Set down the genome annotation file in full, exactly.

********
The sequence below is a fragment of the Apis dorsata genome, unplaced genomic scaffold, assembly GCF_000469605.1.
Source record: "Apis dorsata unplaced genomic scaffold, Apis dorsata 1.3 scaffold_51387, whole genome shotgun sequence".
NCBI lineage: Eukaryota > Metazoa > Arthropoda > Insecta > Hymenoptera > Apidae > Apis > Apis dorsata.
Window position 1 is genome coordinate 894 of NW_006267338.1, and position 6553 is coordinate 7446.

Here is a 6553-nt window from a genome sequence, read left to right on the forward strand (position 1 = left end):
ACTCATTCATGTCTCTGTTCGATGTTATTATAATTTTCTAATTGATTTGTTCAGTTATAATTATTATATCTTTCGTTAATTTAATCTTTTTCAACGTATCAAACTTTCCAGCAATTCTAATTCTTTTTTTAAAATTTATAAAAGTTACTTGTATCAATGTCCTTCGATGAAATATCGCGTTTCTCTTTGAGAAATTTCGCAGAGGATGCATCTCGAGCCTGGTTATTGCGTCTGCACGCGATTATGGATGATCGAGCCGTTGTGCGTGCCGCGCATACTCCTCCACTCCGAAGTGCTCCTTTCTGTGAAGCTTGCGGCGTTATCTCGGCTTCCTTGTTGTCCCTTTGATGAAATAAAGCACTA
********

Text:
The sequence below is a fragment of the Apis dorsata genome, unplaced genomic scaffold, assembly GCF_000469605.1.
Source record: "Apis dorsata unplaced genomic scaffold, Apis dorsata 1.3 scaffold_51387, whole genome shotgun sequence".
NCBI lineage: Eukaryota > Metazoa > Arthropoda > Insecta > Hymenoptera > Apidae > Apis > Apis dorsata.
Window position 1 is genome coordinate 894 of NW_006267338.1, and position 6553 is coordinate 7446.

Here is a 6553-nt window from a genome sequence, read left to right on the forward strand (position 1 = left end):
ACTCATTCATGTCTCTGTTCGATGTTATTATAATTTTCTAATTGATTTGTTCAGTTATAATTATTATATCTTTCGTTAATTTAATCTTTTTCAACGTATCAAACTTTCCAGCAATTCTAATTCTTTTTTTAAAATTTATAAAAGTTACTTGTATCAATGTCCTTCGATGAAATATCGCGTTTCTCTTTGAGAAATTTCGCAGAGGATGCATCTCGAGCCTGGTTATTGCGTCTGCACGCGATTATGGATGATCGAGCCGTTGTGCGTGCCGCGCATACTCCTCCACTCCGAAGTGCTCCTTTCTGTGAAGCTTGCGGCGTTATCTCGGCTTCCTTGTTGTCCCTTTGATGAAATAAAGCACTA